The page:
Nearly every working mechanic knows about the pattern failure for EFI main relay and that should have been done first. You may need a different mechanic.

Another possibility is the ignition switch.

I had a similar problem and it was the main relay. Google the problem and read the reports from Honda sites. It’s about a $35 part and on my 93 accord wagon the main relay is located in the back of the car. Check w/ Honda or your mechanic for the location of yours. Good Luck!!


Thank you so much for your responses!

I’ve continued to pursue fixing this issue (and digging up paperwork) and this is the update that I have.

This is the work order from CA prior to leaving on the trip:

The work order from WI where the ignition (distributor?) was replaced:

Seeing how most of the advice seemed to trend toward the main fuel relay, I went ahead and purchased that from Honda and installed it with the help of a YouTube video. I also installed a new battery.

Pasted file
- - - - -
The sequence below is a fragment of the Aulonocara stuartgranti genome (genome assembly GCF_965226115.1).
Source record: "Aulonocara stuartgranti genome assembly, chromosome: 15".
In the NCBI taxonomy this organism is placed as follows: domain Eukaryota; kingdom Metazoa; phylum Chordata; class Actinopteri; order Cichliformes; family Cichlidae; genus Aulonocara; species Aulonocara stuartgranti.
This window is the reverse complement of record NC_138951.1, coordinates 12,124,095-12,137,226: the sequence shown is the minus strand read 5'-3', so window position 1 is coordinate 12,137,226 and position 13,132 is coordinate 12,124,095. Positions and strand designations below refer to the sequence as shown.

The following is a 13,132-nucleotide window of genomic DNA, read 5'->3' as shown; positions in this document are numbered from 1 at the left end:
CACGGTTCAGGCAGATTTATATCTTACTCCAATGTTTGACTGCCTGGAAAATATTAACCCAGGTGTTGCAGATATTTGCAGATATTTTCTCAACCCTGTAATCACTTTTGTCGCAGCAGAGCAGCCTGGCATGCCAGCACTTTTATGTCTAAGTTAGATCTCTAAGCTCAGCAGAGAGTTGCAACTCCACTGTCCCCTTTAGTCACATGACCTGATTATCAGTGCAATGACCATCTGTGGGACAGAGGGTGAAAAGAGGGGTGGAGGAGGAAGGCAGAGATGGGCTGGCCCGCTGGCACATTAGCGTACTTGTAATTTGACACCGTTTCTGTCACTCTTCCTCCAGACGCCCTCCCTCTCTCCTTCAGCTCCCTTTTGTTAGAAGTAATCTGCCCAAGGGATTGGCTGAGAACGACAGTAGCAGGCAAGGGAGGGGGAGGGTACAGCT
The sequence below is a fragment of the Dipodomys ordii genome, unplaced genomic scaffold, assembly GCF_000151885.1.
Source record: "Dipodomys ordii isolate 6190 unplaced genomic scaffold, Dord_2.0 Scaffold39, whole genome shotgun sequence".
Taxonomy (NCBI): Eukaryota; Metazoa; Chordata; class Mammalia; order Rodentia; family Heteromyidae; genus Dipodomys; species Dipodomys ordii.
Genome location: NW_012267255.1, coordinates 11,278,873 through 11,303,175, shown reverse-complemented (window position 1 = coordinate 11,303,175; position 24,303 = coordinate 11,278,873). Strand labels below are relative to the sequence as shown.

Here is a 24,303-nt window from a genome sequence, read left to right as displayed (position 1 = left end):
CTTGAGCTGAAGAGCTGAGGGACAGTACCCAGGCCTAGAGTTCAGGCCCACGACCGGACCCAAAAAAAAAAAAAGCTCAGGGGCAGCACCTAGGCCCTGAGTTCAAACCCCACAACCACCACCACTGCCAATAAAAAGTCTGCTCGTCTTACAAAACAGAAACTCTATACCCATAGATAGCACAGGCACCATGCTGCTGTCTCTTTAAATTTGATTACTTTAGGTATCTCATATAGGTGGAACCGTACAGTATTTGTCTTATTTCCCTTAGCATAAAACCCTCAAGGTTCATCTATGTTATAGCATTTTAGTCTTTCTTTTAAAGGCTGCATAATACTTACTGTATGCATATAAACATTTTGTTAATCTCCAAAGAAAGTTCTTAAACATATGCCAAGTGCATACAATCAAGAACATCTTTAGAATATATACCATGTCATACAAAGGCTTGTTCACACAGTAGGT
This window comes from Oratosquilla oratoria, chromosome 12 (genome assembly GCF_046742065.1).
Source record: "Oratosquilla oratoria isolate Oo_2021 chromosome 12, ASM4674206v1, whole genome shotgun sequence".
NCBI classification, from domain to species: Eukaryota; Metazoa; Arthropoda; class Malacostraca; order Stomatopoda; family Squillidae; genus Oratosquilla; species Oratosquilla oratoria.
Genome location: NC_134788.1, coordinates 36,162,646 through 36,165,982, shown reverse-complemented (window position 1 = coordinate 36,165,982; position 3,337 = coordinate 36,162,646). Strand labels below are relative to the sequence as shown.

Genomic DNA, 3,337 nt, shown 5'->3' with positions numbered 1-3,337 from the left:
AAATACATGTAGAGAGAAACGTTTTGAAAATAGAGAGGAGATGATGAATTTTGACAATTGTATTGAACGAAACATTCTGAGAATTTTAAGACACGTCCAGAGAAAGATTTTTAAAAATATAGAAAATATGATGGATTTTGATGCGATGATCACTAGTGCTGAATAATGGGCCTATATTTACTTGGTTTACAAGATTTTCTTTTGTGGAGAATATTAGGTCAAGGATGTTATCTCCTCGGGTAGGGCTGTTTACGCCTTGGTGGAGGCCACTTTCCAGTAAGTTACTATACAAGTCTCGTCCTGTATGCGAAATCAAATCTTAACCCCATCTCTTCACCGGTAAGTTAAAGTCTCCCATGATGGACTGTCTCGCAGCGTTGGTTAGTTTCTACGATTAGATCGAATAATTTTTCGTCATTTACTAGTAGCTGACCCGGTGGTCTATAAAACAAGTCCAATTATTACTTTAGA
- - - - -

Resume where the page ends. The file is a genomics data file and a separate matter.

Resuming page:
This is the packaging of the part I just installed:

The car fired up and I took it for a drive on a hot day. The car made it about 2 miles prior to shutting off in the same manner as before. It did restart right away (possible improvement but unlikely) and I was able to get the car back home.

So, the car is now parked on a different part of the street but I still don’t want to take it anywhere.

Would you be able to provide any more ideas?


This model of Accord should be under a Recall for the ignition switch which can cause intermittent stalling or no-start conditions. It’s due to heat-related contact failure in the switch and is a fairly common problem even on Hondas that are not covered under the Recall.

If the Recall has never been done in the past you can have it done free of charge at any Honda dealer.